But after my granddaughter’s birth, Mom and I would hunch eagerly over photos of Cadence riding home from the hospital in her infant car seat. We’d giggle together watching videos of Cady laughing as she pulled her father’s hair, then dancing up and down in her hot-pink onesie to songs on the radio. Four generations of females alive at the same time—a first on my mother’s side of the family! I wanted Mom to live longer so she could revel in her next visit with her great-granddaughter. I wanted Cady to grow up having vivid memories of Mom.
I found myself spending hours upon hours with my granddaughter curled into my left shoulder, feeling Cady’s beating heart against mine, her rhythms imprinting into my body. As I walked with her, I thought of Mom. Old, hard memories began to shift and move. Cady taught me anew how relationally wired we are, how we want to connect and be seen—something Mom needed from me.
When Cadence was one, I walked into Mom’s assisted living apartment with a list of more than 100 words she now knew. I read, “Goat, gazpacho, bikle [bicycle], neigh-neigh.” Mom shook her head in amazement.
“It’s in the genes, Mom,” I said. “I remember you teaching me what the letters spelled on the side of the green van: King County Bookmobile. You loved words and books, and wanted me to love them too.” Mom nodded appreciatively. For a moment, I found myself back inside the bookmobile, breathing in reassuring smells of ink and paper. Then whiffs returned of cloyingly sweet air freshener with an underlay of urine. I asked Mom, “How did you talk the county into parking that bookmobile in our driveway each month, anyway?”
She chuckled and said quietly, “I don’t remember.”
With Cady learning new words every day and Mom forgetting them, my convoluted relationship with words and my family is resurrected. Yes, we had books and stories growing up, but no language given by my parents to understand Dad’s suicidal depression, electroshock treatments, and disappearances from the family into a “special hospital,” which I later learned was the state mental institution. It was a childhood saturated with fragments and scraps of information that I strained to fit together.
In our home office, there were always scribs and scrabs of paper with Mom’s jottings. Unlike the secret ones hidden in her drawer, they were piled precariously on the side of the desk, out and available to all. On them, she wrote things my siblings and I said that she intended to turn into children’s books, like “Janine asked Brian [my older brother] ‘What kind of woman will you marry?’ Then she said, ‘Oh, I suppose you’d like somebody who’d play out in the woods with you all the time.’” I liked reading these story snippets. They told me Mom was paying attention to us.
Recently, when I’d moved Mom into yet another level of care, I opened her safe, expecting to find her will and bank information. Instead, there were those long-ago stacks of story fragments—ideas that never did get turned into books. I lifted a pile of them up out of the safe, and a small orange book, stuffed into the middle of them, fell out. On the inside cover Mom had written, “Please select a few of these memories to read at my memorial service.” Although the book had only seven entries scattered in its 100 pages, a few story snippets had been slipped into the back of it, as if Mom intended to do something in particular with them.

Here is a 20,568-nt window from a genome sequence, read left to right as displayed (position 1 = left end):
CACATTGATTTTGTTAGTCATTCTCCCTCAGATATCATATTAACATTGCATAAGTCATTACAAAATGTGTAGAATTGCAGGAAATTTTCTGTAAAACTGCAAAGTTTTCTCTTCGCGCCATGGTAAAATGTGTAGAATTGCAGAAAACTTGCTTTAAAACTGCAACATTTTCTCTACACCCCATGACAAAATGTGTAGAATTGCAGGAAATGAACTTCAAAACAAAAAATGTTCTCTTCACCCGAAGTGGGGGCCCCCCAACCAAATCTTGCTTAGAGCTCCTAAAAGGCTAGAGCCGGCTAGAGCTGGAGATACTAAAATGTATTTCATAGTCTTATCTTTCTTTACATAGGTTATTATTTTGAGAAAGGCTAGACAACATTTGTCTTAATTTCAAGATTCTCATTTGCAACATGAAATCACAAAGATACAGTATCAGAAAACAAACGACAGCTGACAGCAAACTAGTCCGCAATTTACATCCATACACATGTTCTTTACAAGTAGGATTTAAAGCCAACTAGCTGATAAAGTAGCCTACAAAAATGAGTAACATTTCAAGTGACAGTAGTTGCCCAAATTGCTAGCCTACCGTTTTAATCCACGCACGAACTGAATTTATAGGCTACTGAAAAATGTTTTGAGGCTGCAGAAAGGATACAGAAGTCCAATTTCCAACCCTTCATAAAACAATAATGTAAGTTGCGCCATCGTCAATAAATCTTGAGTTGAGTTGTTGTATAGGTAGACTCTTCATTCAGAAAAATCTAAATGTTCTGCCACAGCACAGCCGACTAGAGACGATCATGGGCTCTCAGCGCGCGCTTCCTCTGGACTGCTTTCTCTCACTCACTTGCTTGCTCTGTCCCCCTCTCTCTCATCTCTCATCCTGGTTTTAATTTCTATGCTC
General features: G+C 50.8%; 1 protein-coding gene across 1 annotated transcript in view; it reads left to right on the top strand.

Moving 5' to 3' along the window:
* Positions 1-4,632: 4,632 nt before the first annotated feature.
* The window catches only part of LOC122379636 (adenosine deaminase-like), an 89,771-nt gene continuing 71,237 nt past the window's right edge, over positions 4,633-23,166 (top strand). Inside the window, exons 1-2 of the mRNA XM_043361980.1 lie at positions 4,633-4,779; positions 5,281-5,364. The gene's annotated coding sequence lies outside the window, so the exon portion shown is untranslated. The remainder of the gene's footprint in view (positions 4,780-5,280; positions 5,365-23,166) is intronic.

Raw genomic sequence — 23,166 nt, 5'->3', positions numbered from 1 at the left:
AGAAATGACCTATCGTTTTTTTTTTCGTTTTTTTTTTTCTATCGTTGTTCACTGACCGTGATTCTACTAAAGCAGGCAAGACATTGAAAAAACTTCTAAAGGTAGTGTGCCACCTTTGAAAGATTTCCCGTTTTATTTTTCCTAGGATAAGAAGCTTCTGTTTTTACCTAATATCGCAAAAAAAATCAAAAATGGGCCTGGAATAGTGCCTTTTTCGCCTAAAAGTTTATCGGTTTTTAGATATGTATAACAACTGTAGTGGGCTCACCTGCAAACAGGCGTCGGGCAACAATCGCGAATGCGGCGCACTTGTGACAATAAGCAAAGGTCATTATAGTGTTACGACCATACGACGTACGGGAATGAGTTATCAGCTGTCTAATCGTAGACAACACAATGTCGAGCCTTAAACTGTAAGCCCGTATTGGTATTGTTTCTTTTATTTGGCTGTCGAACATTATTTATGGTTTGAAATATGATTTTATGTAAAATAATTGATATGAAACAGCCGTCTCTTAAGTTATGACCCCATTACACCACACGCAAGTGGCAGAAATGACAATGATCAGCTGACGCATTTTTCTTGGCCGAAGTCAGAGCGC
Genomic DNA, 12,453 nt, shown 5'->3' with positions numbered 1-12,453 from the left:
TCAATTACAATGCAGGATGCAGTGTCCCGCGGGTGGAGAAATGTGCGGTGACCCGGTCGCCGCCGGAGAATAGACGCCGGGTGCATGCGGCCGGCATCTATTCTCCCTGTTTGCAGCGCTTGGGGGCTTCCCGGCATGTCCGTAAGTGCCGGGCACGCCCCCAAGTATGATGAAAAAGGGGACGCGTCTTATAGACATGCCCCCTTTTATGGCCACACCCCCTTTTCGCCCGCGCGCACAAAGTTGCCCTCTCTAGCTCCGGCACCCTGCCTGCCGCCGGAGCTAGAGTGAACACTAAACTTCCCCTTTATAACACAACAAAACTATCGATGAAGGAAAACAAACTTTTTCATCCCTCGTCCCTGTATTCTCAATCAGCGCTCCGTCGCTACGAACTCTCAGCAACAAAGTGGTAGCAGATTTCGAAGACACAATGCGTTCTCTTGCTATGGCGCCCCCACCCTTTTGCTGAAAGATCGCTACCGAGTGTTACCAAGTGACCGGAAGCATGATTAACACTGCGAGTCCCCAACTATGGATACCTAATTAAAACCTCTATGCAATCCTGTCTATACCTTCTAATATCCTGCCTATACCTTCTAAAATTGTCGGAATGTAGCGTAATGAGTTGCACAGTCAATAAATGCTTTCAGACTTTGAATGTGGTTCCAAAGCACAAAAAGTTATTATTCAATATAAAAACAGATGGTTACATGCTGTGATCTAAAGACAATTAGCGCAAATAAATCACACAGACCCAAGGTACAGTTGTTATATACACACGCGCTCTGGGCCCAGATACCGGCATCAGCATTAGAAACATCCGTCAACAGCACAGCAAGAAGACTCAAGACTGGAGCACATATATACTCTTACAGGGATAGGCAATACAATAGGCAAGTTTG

Now, I take Mom’s orange book home and leaf through it. Once again, I’m reading her notes, albeit ones she’s asked to be shared. I think about which memories I might actually use for her service, maybe the time she wrote she was “a princess! (not the queen) in the Bonneville Chamber of Commerce 4th of July parade.” But mostly the pages are blank. I pull out the story fragments still tucked into the back of the book and spread them out: Mom’s remembrances of us children never elaborated upon, and yet she carried them with her through seven decades and moves to Kuwait, Argentina, and Mexico.
My mind wanders to the notes I’ve written about Cady on my own bits of paper. Suddenly, I know what I have do. I turn the orange book upside down and inscribe in the front, “Dearest Granddaughter, This memory book is for you.” I write in it how my daughter thought she became pregnant on my birthday, how she, dear Grandbaby, didn’t want to leave Hotel Womb, and our strategies to invite her out. I find myself intertwining stories about her parents’ and grandparents’ lives.
Slowly I become aware of how I’m amplifying some stories while ignoring and letting go of others. Perhaps, I realize, we can choose what stories to tell, when and where, and thus shape and change our lives. Then onto the center pages, I trim, fit, and glue the story ideas Mom had slipped into the orange book eons ago. I can imagine Cadence one day opening the orange book and reading it to her own child.
Janine Roberts, Ed.D., professor emerita at the University of Massachusetts, Amherst, is the author of Tales and Transformations and Rituals for Our Times.